Microsoft CEO, Satya Nadella, has laid out his new mission for the company in an email sent out to all employees.
"Our mission is to empower every person and every organisation on the planet to achieve more," he wrote.
It's a much briefer mission statement than the one he unveiled when he took over the top job last year, and indicative of the changes Nadella has made since he took Microsoft's helm. During his tenure, Microsoft has focused on broadening the reach of its services and applications across platforms and has pushed ahead with a new version of its Windows operating system.
In the email, which was first reported on by GeekWire and subsequently obtained by IDG News Service, he outlined a trio of strategies that Microsoft will execute on in the future.
First and foremost, he said that Microsoft would "reinvent productivity services for digital work that span all devices," that will appeal to customers in both their work lives and their home lives. Those experiences will be powered by the company's cloud platform, and delivered in its "best instantiation" through the Windows device platform.
To achieve that, the Microsoft CEO said that the company needs "a culture founded in a growth mindset." In his letter, he listed on three areas where Microsoft should focus: being "customer-obsessed," "diverse and inclusive" and working together as "One Microsoft." The last echoes a reorganisation put in place by his predecessor Steve Ballmer, which took place in 2013 and was designed to get all of the company's teams working together.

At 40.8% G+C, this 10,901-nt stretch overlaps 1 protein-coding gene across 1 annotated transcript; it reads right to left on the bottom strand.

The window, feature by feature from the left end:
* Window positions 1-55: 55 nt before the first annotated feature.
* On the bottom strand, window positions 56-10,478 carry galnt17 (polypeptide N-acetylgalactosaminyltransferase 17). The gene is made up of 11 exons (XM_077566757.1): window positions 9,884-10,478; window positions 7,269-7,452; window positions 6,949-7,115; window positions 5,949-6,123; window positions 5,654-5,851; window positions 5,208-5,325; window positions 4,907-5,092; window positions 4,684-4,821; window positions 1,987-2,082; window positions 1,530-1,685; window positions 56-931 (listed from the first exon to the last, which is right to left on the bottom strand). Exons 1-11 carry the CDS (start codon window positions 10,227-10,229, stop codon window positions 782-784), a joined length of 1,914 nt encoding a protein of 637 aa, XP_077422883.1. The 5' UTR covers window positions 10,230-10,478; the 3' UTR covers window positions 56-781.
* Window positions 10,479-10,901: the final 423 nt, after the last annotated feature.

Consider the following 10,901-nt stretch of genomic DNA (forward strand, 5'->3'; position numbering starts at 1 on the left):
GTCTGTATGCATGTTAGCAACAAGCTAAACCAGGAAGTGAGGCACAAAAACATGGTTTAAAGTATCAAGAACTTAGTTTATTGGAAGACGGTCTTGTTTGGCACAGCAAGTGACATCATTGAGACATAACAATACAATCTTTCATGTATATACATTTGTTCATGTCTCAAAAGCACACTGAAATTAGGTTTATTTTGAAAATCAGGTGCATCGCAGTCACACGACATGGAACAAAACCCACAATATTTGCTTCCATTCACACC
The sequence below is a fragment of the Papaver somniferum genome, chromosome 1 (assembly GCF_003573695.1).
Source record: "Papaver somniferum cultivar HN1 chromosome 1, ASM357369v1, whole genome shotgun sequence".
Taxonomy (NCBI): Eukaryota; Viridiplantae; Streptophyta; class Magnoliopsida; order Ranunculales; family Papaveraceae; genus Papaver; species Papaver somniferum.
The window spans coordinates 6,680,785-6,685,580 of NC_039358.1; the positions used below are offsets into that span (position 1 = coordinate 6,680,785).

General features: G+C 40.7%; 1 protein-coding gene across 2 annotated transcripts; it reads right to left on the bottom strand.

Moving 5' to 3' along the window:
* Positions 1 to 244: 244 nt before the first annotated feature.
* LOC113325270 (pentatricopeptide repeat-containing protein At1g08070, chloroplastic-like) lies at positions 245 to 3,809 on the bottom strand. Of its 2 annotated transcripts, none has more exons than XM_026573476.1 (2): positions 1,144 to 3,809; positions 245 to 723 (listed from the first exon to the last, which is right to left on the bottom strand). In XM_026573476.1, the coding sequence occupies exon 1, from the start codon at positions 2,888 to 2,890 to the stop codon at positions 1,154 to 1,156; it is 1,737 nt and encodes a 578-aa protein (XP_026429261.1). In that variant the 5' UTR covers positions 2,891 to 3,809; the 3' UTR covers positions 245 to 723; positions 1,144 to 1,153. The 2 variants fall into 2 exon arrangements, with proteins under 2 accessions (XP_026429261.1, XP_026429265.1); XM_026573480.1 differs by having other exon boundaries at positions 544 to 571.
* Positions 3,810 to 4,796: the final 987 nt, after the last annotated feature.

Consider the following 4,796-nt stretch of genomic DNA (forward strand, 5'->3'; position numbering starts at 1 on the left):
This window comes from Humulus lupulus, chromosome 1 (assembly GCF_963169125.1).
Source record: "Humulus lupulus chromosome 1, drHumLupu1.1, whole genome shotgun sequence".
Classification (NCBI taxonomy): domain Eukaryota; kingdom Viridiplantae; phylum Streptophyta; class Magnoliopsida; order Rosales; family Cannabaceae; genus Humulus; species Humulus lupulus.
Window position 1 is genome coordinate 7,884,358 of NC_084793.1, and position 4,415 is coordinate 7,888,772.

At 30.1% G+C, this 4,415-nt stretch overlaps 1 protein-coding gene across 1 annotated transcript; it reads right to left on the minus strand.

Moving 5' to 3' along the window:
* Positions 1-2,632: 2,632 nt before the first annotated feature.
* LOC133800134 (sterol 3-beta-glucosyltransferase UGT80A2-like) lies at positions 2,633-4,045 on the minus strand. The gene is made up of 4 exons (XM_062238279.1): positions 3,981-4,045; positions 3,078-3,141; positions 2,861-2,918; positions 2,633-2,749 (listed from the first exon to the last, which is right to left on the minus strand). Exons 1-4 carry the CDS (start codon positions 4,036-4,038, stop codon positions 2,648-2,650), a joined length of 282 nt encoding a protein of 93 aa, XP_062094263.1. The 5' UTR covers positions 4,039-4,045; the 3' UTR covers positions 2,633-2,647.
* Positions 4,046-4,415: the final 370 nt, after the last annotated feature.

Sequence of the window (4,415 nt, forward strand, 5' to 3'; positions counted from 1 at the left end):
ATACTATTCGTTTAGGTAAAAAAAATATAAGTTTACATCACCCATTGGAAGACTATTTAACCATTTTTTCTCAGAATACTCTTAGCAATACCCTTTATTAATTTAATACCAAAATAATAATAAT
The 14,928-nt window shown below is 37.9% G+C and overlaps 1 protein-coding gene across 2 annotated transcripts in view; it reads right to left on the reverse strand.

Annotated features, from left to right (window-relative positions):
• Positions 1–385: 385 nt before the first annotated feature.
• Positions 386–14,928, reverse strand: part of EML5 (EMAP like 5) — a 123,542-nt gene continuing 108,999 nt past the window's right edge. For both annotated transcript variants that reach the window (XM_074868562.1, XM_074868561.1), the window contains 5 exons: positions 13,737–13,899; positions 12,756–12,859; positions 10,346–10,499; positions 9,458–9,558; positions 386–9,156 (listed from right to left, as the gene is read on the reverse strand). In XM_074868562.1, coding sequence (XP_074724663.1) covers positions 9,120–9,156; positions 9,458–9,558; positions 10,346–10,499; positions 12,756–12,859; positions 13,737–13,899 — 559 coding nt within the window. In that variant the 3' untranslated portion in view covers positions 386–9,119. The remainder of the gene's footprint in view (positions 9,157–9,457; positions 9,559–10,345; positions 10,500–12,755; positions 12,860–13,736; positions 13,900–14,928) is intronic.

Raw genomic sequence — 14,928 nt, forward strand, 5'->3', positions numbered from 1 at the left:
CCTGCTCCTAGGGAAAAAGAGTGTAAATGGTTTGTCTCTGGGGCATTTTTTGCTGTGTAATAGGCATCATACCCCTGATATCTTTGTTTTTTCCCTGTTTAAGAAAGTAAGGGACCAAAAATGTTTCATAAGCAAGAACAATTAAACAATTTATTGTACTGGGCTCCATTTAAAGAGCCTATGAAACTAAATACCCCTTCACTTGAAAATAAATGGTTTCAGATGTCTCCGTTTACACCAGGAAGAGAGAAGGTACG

In the email, Nadella highlighted a number of new initiatives in those areas, including internal hackathons, "customer feedback loops" and a new performance review model. He took special care to highlight the company's diversity and inclusion efforts, including new unconscious bias training.
"We will do more and more to support the culture we have and recognize impact when we see it," he wrote.
Nadella concluded by saying that he thinks Microsoft is in a position to seize new growth in its upcoming fiscal year, but that there are "tough choices" ahead for the company.
"We will need to innovate in new areas, execute against our plans, make some tough choices in areas where things are not working and solve hard problems in ways that drive customer value," he wrote.
His message isn't much of a surprise for people who have been closely watching the company, but it's a barn-raising message that appears designed to inspire employees at a key juncture for Microsoft. Just last week, the company announced the departure of several key executives including former Nokia CEO Stephen Elop and Business Solutions leader Kirill Tatarinov.
Microsoft is almost exactly a month away from the launch of Windows 10 on desktops and tablets, and aims to have 1 billion devices running the new software by the start of its 2018 fiscal year.
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